Parliament's Foreign Affairs and Defense Committee presented on Wednesday its proposal for the government's revised '"white paper" outlining policy goals for Svalbard. It comes after local businesses made their case with Trine Skei Grande, a spokesperson with the Liberal Party, who visited Longyearbyen in August after the first draft of the paper was published.
Her visit offered reassurance to the local brewery and veterinarian, both of whom are seeing tangible results in the committee's updated proposal.
Grande visited veterinarian Astrid Vaag Vikaune at Svalbard Vet, getting an insight into the challenges of providing animal care in the archipelago. The Norwegian Veterinary Association also pointed out at a hearing the need to strengthen animal welfare in Svalbard. Svalbard Vet has expressed a desire for a paid duty system in line with the mainland.
"When it comes to veterinary care we believe that the government must find a better solution in terms of both animal welfare and personnel resources," Grande said.
Current law does not allow the retail sale of beer with more than 4.75 percent alcohol in Svalbard.
"Everyone should now be able to buy beer up to seven percent alcohol, including at Nordpolet," Grande said. "All the parties agreed that this was a stupid rule that we must change."
The committee is requesting the government review the rules and ensure equal treatment so the rules for the sale of beer are the same in Svalbard as the rest of the country. Grande said she believe an amended regulation can be enacted quickly.
Among the most heartfelt issues for Grande are the energy and environment. She said she is satisfied with the committee's achievements in those areas.
"When it comes to future energy in Longyearbyen we have reached a broad consensus in the committee that the government needs to produce a major report on future energy sources and quickly get down to work. All alternatives must be there, everything is open," she said, adding she has a dream of making Svalbard a green island, which also applies from a climate perspective.
The committee's recommendation is future energy supplies will be based on sustainable and renewable solutions. It also wants consideration of the possibility of linking Svalbard to the power grid on the mainland via a sea cable.
The committee declared a report drawn up by the Norwegian Water Resources and Energy Directorate (NVE) assessing areas in Longyearbyen at risk of avalanches must be followed up so necessary measures are implemented to ensure the safety of the population. The report, expected by the end of the year, will also have consequences for city's land-use plan.
Research strategy clear
Considerable criticism was voiced earlier this fall when the "white paper" proposed transferring management of Kings Bay AS from the Norwegian Ministry of Trade, Industry and Fisheries. The provision nevertheless remains in the document.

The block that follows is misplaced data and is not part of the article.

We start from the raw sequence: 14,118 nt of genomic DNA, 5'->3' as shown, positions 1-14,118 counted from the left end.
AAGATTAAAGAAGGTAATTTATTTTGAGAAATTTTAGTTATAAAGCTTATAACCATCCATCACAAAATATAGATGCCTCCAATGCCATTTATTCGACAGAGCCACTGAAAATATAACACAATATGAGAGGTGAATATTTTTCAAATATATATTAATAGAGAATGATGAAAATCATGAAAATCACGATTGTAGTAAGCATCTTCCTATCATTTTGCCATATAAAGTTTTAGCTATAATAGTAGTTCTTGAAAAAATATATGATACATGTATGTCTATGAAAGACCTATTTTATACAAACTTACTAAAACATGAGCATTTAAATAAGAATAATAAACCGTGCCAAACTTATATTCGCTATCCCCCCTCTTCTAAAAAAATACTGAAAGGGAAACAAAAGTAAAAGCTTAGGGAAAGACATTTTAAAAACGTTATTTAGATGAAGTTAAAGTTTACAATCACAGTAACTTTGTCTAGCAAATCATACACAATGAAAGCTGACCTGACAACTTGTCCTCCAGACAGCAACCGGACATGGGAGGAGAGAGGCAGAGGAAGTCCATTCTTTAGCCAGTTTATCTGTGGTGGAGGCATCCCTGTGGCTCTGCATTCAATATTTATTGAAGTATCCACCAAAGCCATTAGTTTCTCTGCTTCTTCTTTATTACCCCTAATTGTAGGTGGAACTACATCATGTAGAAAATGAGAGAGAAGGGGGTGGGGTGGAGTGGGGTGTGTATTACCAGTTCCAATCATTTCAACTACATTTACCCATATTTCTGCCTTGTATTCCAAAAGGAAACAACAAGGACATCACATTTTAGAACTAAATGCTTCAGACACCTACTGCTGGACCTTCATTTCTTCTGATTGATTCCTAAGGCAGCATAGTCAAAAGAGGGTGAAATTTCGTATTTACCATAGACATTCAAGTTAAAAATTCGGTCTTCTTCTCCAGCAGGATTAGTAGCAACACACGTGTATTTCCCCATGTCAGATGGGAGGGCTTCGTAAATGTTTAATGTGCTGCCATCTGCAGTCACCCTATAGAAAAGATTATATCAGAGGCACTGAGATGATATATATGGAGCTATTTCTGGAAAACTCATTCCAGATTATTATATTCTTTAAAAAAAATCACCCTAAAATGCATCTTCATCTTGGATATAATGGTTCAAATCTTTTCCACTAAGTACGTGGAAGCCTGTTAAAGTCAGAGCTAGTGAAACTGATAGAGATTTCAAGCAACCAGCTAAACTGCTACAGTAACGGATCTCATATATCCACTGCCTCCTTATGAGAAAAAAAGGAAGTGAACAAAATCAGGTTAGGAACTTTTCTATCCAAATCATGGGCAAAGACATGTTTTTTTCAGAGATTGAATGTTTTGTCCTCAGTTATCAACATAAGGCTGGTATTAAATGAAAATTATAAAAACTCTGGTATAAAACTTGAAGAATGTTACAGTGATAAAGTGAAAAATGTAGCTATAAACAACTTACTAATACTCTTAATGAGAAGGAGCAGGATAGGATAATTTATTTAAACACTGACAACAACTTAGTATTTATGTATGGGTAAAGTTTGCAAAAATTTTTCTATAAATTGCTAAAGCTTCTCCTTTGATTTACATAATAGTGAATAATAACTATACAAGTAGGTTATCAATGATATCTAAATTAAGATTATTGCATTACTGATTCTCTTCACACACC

The Norwegian Polar Institute (NPI) will be responsible for implementation and follow-up research strategy in Ny-Ålesund under the current proposal. But the committee stated it is important the delegation of responsibility to the NPI occurs in an open and inclusive manner, and a research strategy exists before the actual implementation.
"We are prepared for the fact that it may take some time, perhaps several years before it is in place," Grande said.
Ensuring higher education has a significant place in the future strategy for Svalbard is another area committee members agree upon. Offerings by The University Centre in Svalbard should be both further developed and expanded, according to the committee. It also states increased investment in research and higher education presents structural challenges for UNIS, and that it will be necessary to expand the research park. The committee also asserted the main focus should be recruiting more students from Norwegian educational institutions.
"Students should continue to integrate well into the local community and an expansion of the curriculum by establishing a full course of study may contribute to a strengthening of the local community," the committee's report notes.
There has been a clamoring for a clear strategy about the future role of Store Norske.
"I had hoped that we had managed to concretize this in a better way," Grande said.
The committee stated it believes it is important to clarify the company's direction and strategy in terms of mining, housing development, infrastructure and any new businesses. The committee is calling on the government to come back to Parliament with a report about Store Norske so possible changes in the purpose and categorization of the company can be considered.
"The fact that we are unable to be more specific about future strategy for Store Norske is perhaps indicative of the situation," Grande said. "The attitude toward Store Norske is quite changed in a short time. As we understand it when I've been in Longyearbyen, much has changed in one year. Thoughts must stabilize before we can conclude anything."
On Tuesday, Nov. 22, Parliament will consider the Svalbard "white paper." There will be hopefully a good debate in the hall then.
Svalbard 'whte paper': Spokesperson Trine Skei Grande of the Liberal Party visits Longyearbyen in late August.